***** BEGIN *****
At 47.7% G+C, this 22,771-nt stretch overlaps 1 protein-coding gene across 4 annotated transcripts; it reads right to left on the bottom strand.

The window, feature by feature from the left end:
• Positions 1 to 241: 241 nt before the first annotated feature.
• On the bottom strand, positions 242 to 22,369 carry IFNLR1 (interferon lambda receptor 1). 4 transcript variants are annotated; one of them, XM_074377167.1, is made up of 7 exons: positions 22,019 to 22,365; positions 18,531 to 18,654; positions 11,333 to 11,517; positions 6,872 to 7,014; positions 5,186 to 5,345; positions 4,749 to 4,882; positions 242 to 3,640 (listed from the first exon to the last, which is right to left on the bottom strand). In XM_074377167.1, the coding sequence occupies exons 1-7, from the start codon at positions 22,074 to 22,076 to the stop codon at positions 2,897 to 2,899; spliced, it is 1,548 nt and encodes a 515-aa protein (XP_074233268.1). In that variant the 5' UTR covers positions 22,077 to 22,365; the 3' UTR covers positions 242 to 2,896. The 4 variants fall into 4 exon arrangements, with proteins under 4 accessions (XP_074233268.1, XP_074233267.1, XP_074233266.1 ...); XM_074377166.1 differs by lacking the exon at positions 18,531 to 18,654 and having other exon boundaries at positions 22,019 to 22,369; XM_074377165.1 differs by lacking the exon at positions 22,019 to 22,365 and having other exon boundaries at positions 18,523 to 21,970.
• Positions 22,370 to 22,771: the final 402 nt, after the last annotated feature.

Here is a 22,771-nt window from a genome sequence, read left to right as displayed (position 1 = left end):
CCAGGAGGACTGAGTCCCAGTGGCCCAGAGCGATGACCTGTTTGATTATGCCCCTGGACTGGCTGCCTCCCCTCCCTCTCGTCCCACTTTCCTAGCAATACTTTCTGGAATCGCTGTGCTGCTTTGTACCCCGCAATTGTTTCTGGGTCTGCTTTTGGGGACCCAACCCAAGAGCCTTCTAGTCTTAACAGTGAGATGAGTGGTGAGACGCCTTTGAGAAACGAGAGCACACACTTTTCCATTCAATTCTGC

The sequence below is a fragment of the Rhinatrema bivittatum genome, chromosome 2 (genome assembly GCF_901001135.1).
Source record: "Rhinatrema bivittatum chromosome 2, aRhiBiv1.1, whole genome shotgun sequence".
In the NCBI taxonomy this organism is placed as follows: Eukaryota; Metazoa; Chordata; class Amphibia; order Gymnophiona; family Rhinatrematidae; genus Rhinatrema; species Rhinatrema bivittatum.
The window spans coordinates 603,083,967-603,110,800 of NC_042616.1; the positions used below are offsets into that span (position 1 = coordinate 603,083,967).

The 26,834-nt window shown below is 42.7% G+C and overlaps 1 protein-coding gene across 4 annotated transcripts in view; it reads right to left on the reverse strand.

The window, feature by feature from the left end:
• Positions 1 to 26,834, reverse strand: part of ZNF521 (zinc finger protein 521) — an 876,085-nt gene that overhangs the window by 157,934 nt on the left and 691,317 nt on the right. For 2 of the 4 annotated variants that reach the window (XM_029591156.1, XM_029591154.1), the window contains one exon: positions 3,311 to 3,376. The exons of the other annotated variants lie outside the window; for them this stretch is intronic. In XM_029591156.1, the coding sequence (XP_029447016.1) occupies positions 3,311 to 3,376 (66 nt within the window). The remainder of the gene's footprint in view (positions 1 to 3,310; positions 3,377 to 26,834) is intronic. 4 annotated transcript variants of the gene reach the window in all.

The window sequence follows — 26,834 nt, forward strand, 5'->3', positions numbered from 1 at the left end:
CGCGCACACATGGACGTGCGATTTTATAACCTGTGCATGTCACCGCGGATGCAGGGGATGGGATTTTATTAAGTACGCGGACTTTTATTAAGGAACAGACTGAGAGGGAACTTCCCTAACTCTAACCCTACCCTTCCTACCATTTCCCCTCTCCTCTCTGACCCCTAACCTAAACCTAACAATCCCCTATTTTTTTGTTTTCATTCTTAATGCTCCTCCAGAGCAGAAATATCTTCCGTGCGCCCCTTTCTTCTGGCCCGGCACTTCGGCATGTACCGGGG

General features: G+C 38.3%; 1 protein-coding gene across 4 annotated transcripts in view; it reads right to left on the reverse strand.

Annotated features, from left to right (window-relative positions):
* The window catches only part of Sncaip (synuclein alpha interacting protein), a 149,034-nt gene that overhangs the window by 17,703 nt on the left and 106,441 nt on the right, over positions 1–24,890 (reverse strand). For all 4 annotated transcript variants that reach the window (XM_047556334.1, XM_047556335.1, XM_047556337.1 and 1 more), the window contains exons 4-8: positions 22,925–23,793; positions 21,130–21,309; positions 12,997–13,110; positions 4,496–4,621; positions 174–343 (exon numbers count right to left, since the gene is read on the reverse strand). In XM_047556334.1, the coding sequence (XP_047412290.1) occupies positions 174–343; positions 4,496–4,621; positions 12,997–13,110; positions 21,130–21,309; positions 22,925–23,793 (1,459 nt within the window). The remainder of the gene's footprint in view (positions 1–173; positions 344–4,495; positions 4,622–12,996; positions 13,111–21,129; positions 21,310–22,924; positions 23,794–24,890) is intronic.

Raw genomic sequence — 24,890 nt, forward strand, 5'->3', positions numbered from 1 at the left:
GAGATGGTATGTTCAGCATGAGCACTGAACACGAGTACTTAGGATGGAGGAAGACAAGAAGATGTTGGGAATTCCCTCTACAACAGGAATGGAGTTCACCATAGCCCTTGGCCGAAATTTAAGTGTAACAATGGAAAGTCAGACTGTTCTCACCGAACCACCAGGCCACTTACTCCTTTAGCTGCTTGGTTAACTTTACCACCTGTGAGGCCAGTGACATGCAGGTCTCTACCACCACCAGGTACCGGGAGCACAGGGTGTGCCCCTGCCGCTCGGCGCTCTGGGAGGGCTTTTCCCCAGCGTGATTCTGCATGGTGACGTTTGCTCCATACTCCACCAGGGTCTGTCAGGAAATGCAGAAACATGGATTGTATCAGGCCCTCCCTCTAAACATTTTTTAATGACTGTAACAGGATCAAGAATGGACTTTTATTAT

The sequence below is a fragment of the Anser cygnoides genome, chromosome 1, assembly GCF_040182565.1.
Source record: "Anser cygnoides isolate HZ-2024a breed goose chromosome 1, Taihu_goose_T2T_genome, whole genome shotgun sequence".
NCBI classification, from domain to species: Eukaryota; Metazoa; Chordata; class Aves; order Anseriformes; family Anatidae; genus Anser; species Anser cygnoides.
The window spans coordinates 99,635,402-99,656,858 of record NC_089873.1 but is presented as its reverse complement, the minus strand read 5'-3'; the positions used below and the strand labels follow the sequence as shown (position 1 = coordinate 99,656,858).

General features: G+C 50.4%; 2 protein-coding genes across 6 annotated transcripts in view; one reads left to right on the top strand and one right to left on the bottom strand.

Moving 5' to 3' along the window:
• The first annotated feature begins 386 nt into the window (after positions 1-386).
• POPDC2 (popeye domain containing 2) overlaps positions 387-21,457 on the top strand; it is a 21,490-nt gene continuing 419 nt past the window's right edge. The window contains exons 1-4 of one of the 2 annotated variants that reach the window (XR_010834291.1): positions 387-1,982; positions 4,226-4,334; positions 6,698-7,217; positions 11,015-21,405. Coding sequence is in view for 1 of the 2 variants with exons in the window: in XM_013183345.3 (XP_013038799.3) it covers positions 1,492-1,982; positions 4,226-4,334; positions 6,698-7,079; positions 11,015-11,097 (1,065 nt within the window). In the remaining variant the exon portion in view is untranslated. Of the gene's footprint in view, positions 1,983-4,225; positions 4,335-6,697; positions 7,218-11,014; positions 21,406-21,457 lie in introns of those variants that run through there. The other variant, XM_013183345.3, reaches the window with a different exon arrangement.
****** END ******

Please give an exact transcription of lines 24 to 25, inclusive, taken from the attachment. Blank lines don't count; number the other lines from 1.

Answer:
NCBI classification, from domain to species: Eukaryota; Metazoa; Chordata; class Aves; order Anseriformes; family Anatidae; genus Anser; species Anser cygnoides.
The window spans coordinates 99,635,402-99,656,858 of record NC_089873.1 but is presented as its reverse complement, the minus strand read 5'-3'; the positions used below and the strand labels follow the sequence as shown (position 1 = coordinate 99,656,858).